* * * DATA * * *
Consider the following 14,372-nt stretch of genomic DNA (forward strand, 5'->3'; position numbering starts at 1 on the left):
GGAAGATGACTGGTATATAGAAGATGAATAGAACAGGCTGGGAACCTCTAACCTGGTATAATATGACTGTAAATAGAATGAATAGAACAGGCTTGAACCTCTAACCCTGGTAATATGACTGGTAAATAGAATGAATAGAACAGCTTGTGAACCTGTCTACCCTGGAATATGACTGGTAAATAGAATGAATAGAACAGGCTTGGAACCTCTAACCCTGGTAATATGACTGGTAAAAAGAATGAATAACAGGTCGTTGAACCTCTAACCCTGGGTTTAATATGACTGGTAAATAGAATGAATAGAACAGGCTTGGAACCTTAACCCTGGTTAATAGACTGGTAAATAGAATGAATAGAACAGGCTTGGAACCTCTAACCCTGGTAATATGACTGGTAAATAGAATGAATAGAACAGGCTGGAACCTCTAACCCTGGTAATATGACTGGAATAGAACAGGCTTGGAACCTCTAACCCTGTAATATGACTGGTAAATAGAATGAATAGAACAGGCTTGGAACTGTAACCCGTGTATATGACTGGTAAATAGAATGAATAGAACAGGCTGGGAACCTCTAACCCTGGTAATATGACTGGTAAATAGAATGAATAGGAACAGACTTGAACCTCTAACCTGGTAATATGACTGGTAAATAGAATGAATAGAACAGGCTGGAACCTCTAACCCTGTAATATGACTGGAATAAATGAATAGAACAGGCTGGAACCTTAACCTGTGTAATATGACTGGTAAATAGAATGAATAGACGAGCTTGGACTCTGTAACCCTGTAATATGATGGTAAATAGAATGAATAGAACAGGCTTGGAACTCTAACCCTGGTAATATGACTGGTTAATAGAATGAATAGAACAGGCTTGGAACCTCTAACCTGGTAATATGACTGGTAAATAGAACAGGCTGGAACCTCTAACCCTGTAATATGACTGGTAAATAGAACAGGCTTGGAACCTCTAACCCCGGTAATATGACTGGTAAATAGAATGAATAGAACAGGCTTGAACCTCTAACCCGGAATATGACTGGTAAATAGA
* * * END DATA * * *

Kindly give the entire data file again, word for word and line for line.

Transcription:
Consider the following 14,372-nt stretch of genomic DNA (forward strand, 5'->3'; position numbering starts at 1 on the left):
GGAAGATGACTGGTATATAGAAGATGAATAGAACAGGCTGGGAACCTCTAACCTGGTATAATATGACTGTAAATAGAATGAATAGAACAGGCTTGAACCTCTAACCCTGGTAATATGACTGGTAAATAGAATGAATAGAACAGCTTGTGAACCTGTCTACCCTGGAATATGACTGGTAAATAGAATGAATAGAACAGGCTTGGAACCTCTAACCCTGGTAATATGACTGGTAAAAAGAATGAATAACAGGTCGTTGAACCTCTAACCCTGGGTTTAATATGACTGGTAAATAGAATGAATAGAACAGGCTTGGAACCTTAACCCTGGTTAATAGACTGGTAAATAGAATGAATAGAACAGGCTTGGAACCTCTAACCCTGGTAATATGACTGGTAAATAGAATGAATAGAACAGGCTGGAACCTCTAACCCTGGTAATATGACTGGAATAGAACAGGCTTGGAACCTCTAACCCTGTAATATGACTGGTAAATAGAATGAATAGAACAGGCTTGGAACTGTAACCCGTGTATATGACTGGTAAATAGAATGAATAGAACAGGCTGGGAACCTCTAACCCTGGTAATATGACTGGTAAATAGAATGAATAGGAACAGACTTGAACCTCTAACCTGGTAATATGACTGGTAAATAGAATGAATAGAACAGGCTGGAACCTCTAACCCTGTAATATGACTGGAATAAATGAATAGAACAGGCTGGAACCTTAACCTGTGTAATATGACTGGTAAATAGAATGAATAGACGAGCTTGGACTCTGTAACCCTGTAATATGATGGTAAATAGAATGAATAGAACAGGCTTGGAACTCTAACCCTGGTAATATGACTGGTTAATAGAATGAATAGAACAGGCTTGGAACCTCTAACCTGGTAATATGACTGGTAAATAGAACAGGCTGGAACCTCTAACCCTGTAATATGACTGGTAAATAGAACAGGCTTGGAACCTCTAACCCCGGTAATATGACTGGTAAATAGAATGAATAGAACAGGCTTGAACCTCTAACCCGGAATATGACTGGTAAATAGA